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From my window I saw a very involved, well-thought-out, thorough report called, “A Vision for Strategic Planning” that was “respectfully submitted to the Strategic Planning Project and the Administration and Board of Directors of Meeker School District Re-1” by Robert D. Amick.
After perusing all 37 pages of the document it became quite obvious that this was an intricate, complicated and long-term attempt to bring the Meeker School District into the 21st century regarding facilities, programs and, at the same time, placing much more emphasis on the arts within the school district.
I sat down with Amick on Friday for about 80 minutes, and it became immediately obvious that this intelligent, well-traveled and much-involved individual has a vision that is based on caring about what happens to the schools he attended as a child as well as the schools and children of today and tomorrow.
If half of what Amick is proposing in this “vision” were to ever see fruition, the Meeker School District and its schools would be and could be national standard-bearers on what a small school district can do to compete with schools many times the size.
We will get into more detail in next week’s Herald Times, because it is going to take some time to simplify what Amick would like to do and what he is proposing can be done.
It will take open minds on the part of the superintendent and school board, it will take creativity on the parts of many on how to raise the funds to make this dream a reality, and it will take the involvement of more than just a few people in the Meeker area.
This could well be a project for all ages, but the more people involved in this vision, the easier it will be to actually create the vision.
It creates a realistic blueprint for the future of the school buildings and arts/cultural offerings through the schools. It is definitely worth looking at and Amick is worth listening to.
It didn’t really take long for spring to pop up its green head around here.
It officially became spring on March 22, just about the time the White River was breaking through the ice with open stretches of water and a few brave souls could be seen along its banks out there in the small openings looking for their first fish of the year.
On Monday of last week, I noticed that the grass was still brown and that the buds on trees and sprouting flowers were still few and far between — a harbinger that spring might still be a couple of weeks away.
By Friday, however, the grass was completely green, the trees were budding and even a few early-bird flowers were breaking through the ground.
But perhaps the best sign that spring is here is that the car washes have been packed and many people were seen washing their cars (which are actually mostly pickups and SUVs) at home – hoses and buckets in hand.
Rangely is going to be a quite-busy location this next week or so with several activities for Colorado Northwest Community College.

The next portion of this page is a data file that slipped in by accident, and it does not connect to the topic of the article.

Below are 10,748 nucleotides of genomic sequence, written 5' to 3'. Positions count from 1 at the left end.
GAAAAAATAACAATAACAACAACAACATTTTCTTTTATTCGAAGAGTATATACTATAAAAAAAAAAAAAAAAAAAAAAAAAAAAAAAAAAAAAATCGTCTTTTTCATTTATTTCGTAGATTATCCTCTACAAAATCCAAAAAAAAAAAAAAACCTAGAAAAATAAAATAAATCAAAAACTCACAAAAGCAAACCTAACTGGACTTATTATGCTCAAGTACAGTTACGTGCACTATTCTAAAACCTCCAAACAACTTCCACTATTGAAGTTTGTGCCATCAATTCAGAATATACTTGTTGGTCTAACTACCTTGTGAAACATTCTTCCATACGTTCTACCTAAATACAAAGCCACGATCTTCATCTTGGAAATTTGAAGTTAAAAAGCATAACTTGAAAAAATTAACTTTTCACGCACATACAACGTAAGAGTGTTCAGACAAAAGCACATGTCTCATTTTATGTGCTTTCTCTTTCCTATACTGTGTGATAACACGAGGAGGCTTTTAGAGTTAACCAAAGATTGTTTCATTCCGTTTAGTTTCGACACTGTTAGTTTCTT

The annual CNCC Foundation Dinner Dance is Saturday at 6 p.m. in the Weiss Colorado Room, and that will be followed by two events on Tuesday.
On Tuesday morning, CNCC will hold the culmination of its 50th anniversary celebration at 11 a.m. Lunch will be served to the community and activities will include the unveiling of the new CNCC Spartan statue and the burial of a time capsule.
On Tuesday evening at 6 p.m. is the CNCC annual Honors Banquet, to be held in the Weiss Colorado Room. This is a great way to honor the students and personnel at the college for doing an outstanding job during the past year.
That isn’t however, the extent of public events at CNCC during April and May.
The next Community Networking meeting will be held April 23 at noon, with Eric Kuhn, the general manager of the Colorado River District, as guest speaker. And the culmination of the school year comes on May 11 at 2 p.m. in the Weiss Colorado Room as the college hosts the 2013 CNCC Commencement Exercises.
The not-so-glamorous but aptly-named After Birth Ball is also rapidly approaching – on April 20.
That is an annual event that seemingly all look forward to each spring in the Meeker area.
But it was ingenious planning by the Meeker Chamber of Commerce director and board members to add a series of general- and specific-interest workshops to the day’s activities since many ranchers from outlying areas will be in town for the day. Now they have something to do until the evening festivities get under way.
From Facebook marketing and livestock nutrition, to noxious weed management and Agritourism 101 to range and pasture management during a drought, a number of relevant issues will be discussed in the workshops, and there is no better way to catch up on current trends and new discoveries than with a good annual update regarding the industry.
Good thinking, chamber!
The last view out my window is of the “April is Child Abuse Prevention Month” display on the lawn at the Rio Blanco County Courthouse.
It is difficult to come up with a more serious affliction within our society than child abuse. Child abuse appears behind many faces, such as physical abuse, sexual abuse, neglect, hunger and mental abuse. These are all forms of abuse that can scar a child for life.
Often times, too, it is a practice passed on from generation to generation because many children grow up thinking that what they are experiencing is normal, so they pass that same behavior on to their children.
Abuse is not normal. It is a vicious circle that can only be stopped at early signs, and it is important that each and every one of us recognize the symptoms.
The one simple thing that every individual member of society can do to help improve our country is to become familiar with the signs and symptoms of abuse and turn suspected cases over to the authorities.
The children gain, society gains and, in the long run, the abuser gains by being told that abuse will not be tolerated in any form.